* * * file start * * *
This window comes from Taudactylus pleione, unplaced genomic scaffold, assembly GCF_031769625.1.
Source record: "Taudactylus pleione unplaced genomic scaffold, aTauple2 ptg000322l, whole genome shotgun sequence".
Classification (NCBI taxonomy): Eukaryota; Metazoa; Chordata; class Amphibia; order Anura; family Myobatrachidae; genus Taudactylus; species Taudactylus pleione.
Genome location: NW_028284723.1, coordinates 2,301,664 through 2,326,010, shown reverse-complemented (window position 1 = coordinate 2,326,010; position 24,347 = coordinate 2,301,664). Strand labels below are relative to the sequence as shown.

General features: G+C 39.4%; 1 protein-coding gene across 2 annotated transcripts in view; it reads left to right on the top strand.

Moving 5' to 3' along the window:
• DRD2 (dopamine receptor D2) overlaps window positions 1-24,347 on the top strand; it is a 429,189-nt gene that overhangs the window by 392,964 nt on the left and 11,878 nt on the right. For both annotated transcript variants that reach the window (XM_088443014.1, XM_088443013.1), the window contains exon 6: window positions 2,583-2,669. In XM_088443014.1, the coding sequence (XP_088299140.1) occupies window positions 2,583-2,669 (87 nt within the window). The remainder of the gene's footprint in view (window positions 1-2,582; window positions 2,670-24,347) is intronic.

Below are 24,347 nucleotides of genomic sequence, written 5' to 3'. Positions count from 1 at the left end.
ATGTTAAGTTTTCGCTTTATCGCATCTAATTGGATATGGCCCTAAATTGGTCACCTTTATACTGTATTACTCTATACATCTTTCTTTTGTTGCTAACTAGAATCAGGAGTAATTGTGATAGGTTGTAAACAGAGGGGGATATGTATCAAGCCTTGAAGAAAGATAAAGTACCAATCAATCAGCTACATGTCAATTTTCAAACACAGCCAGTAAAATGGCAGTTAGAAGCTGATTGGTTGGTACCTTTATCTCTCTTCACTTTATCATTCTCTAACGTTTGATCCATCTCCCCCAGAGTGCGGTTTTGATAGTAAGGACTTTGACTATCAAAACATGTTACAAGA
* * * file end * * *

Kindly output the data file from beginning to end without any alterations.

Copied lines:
This window comes from Taudactylus pleione, unplaced genomic scaffold, assembly GCF_031769625.1.
Source record: "Taudactylus pleione unplaced genomic scaffold, aTauple2 ptg000322l, whole genome shotgun sequence".
Classification (NCBI taxonomy): Eukaryota; Metazoa; Chordata; class Amphibia; order Anura; family Myobatrachidae; genus Taudactylus; species Taudactylus pleione.
Genome location: NW_028284723.1, coordinates 2,301,664 through 2,326,010, shown reverse-complemented (window position 1 = coordinate 2,326,010; position 24,347 = coordinate 2,301,664). Strand labels below are relative to the sequence as shown.

General features: G+C 39.4%; 1 protein-coding gene across 2 annotated transcripts in view; it reads left to right on the top strand.

Moving 5' to 3' along the window:
• DRD2 (dopamine receptor D2) overlaps window positions 1-24,347 on the top strand; it is a 429,189-nt gene that overhangs the window by 392,964 nt on the left and 11,878 nt on the right. For both annotated transcript variants that reach the window (XM_088443014.1, XM_088443013.1), the window contains exon 6: window positions 2,583-2,669. In XM_088443014.1, the coding sequence (XP_088299140.1) occupies window positions 2,583-2,669 (87 nt within the window). The remainder of the gene's footprint in view (window positions 1-2,582; window positions 2,670-24,347) is intronic.

Below are 24,347 nucleotides of genomic sequence, written 5' to 3'. Positions count from 1 at the left end.
ATGTTAAGTTTTCGCTTTATCGCATCTAATTGGATATGGCCCTAAATTGGTCACCTTTATACTGTATTACTCTATACATCTTTCTTTTGTTGCTAACTAGAATCAGGAGTAATTGTGATAGGTTGTAAACAGAGGGGGATATGTATCAAGCCTTGAAGAAAGATAAAGTACCAATCAATCAGCTACATGTCAATTTTCAAACACAGCCAGTAAAATGGCAGTTAGAAGCTGATTGGTTGGTACCTTTATCTCTCTTCACTTTATCATTCTCTAACGTTTGATCCATCTCCCCCAGAGTGCGGTTTTGATAGTAAGGACTTTGACTATCAAAACATGTTACAAGA